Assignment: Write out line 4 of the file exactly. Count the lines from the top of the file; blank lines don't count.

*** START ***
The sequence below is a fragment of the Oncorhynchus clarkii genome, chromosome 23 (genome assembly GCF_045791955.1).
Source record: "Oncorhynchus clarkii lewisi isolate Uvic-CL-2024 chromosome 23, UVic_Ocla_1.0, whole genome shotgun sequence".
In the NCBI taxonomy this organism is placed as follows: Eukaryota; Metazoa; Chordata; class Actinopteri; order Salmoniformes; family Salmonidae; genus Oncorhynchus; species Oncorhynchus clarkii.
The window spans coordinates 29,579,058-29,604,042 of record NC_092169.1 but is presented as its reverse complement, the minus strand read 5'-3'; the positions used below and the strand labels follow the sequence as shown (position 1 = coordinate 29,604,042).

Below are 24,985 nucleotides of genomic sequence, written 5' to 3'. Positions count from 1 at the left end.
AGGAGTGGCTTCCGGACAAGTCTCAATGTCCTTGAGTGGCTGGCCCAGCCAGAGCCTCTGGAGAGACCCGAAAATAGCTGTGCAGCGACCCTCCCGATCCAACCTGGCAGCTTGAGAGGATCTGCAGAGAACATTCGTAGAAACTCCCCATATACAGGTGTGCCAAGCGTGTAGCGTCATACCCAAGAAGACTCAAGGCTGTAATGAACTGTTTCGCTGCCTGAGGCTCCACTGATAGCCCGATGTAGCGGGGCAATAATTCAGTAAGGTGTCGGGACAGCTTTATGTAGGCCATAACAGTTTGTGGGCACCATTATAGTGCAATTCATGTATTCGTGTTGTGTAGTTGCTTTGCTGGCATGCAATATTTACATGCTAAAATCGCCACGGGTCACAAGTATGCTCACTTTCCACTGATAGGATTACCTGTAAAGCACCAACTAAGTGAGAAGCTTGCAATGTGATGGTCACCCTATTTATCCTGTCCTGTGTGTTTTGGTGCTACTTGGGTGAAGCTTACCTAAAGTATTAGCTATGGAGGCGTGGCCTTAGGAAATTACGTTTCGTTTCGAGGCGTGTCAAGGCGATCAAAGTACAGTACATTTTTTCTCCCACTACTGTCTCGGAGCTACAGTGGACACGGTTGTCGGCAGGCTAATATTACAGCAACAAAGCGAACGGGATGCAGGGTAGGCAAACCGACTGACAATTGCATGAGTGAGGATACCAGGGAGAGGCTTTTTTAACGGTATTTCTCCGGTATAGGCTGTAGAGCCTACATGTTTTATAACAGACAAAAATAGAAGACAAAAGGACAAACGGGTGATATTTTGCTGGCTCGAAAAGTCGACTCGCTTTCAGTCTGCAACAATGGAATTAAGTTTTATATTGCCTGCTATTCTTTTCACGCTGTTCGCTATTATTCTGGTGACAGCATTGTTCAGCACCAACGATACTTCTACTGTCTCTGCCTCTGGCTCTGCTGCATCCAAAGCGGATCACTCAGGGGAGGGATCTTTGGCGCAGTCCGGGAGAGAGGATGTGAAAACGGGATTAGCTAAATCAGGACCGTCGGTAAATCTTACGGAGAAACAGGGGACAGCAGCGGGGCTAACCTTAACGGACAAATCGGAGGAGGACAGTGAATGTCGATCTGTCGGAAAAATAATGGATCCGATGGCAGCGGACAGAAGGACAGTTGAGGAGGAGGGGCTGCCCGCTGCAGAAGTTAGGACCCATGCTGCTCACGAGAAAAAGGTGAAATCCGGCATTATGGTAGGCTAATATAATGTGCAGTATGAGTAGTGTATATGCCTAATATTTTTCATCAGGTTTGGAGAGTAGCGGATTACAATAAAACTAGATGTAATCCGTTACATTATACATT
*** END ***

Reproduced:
The window spans coordinates 29,579,058-29,604,042 of record NC_092169.1 but is presented as its reverse complement, the minus strand read 5'-3'; the positions used below and the strand labels follow the sequence as shown (position 1 = coordinate 29,604,042).